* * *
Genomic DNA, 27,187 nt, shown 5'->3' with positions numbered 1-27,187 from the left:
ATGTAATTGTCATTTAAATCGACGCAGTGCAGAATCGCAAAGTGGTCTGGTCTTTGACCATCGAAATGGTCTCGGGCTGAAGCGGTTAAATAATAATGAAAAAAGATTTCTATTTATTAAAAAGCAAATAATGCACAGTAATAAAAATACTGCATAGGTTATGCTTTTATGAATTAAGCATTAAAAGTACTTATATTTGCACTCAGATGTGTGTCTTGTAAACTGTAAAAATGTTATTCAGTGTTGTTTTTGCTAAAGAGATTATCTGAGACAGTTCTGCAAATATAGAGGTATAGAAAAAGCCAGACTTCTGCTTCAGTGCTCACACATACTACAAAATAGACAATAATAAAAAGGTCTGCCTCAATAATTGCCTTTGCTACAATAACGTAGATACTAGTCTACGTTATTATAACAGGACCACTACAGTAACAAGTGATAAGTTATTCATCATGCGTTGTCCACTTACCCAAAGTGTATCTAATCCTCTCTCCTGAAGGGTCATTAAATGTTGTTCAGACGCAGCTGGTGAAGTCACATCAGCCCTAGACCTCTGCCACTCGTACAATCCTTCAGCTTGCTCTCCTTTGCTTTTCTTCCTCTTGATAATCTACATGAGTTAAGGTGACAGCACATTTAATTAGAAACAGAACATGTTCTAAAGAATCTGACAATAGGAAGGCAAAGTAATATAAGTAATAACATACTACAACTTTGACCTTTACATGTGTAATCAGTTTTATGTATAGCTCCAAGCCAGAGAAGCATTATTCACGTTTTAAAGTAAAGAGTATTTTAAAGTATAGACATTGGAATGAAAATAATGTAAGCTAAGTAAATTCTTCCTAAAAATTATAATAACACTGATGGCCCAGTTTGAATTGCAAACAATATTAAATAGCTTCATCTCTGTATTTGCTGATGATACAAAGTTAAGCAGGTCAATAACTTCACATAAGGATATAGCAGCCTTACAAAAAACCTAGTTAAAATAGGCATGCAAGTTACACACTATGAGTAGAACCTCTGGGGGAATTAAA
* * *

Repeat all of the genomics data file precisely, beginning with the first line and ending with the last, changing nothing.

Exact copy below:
Genomic DNA, 27,187 nt, shown 5'->3' with positions numbered 1-27,187 from the left:
ATGTAATTGTCATTTAAATCGACGCAGTGCAGAATCGCAAAGTGGTCTGGTCTTTGACCATCGAAATGGTCTCGGGCTGAAGCGGTTAAATAATAATGAAAAAAGATTTCTATTTATTAAAAAGCAAATAATGCACAGTAATAAAAATACTGCATAGGTTATGCTTTTATGAATTAAGCATTAAAAGTACTTATATTTGCACTCAGATGTGTGTCTTGTAAACTGTAAAAATGTTATTCAGTGTTGTTTTTGCTAAAGAGATTATCTGAGACAGTTCTGCAAATATAGAGGTATAGAAAAAGCCAGACTTCTGCTTCAGTGCTCACACATACTACAAAATAGACAATAATAAAAAGGTCTGCCTCAATAATTGCCTTTGCTACAATAACGTAGATACTAGTCTACGTTATTATAACAGGACCACTACAGTAACAAGTGATAAGTTATTCATCATGCGTTGTCCACTTACCCAAAGTGTATCTAATCCTCTCTCCTGAAGGGTCATTAAATGTTGTTCAGACGCAGCTGGTGAAGTCACATCAGCCCTAGACCTCTGCCACTCGTACAATCCTTCAGCTTGCTCTCCTTTGCTTTTCTTCCTCTTGATAATCTACATGAGTTAAGGTGACAGCACATTTAATTAGAAACAGAACATGTTCTAAAGAATCTGACAATAGGAAGGCAAAGTAATATAAGTAATAACATACTACAACTTTGACCTTTACATGTGTAATCAGTTTTATGTATAGCTCCAAGCCAGAGAAGCATTATTCACGTTTTAAAGTAAAGAGTATTTTAAAGTATAGACATTGGAATGAAAATAATGTAAGCTAAGTAAATTCTTCCTAAAAATTATAATAACACTGATGGCCCAGTTTGAATTGCAAACAATATTAAATAGCTTCATCTCTGTATTTGCTGATGATACAAAGTTAAGCAGGTCAATAACTTCACATAAGGATATAGCAGCCTTACAAAAAACCTAGTTAAAATAGGCATGCAAGTTACACACTATGAGTAGAACCTCTGGGGGAATTAAA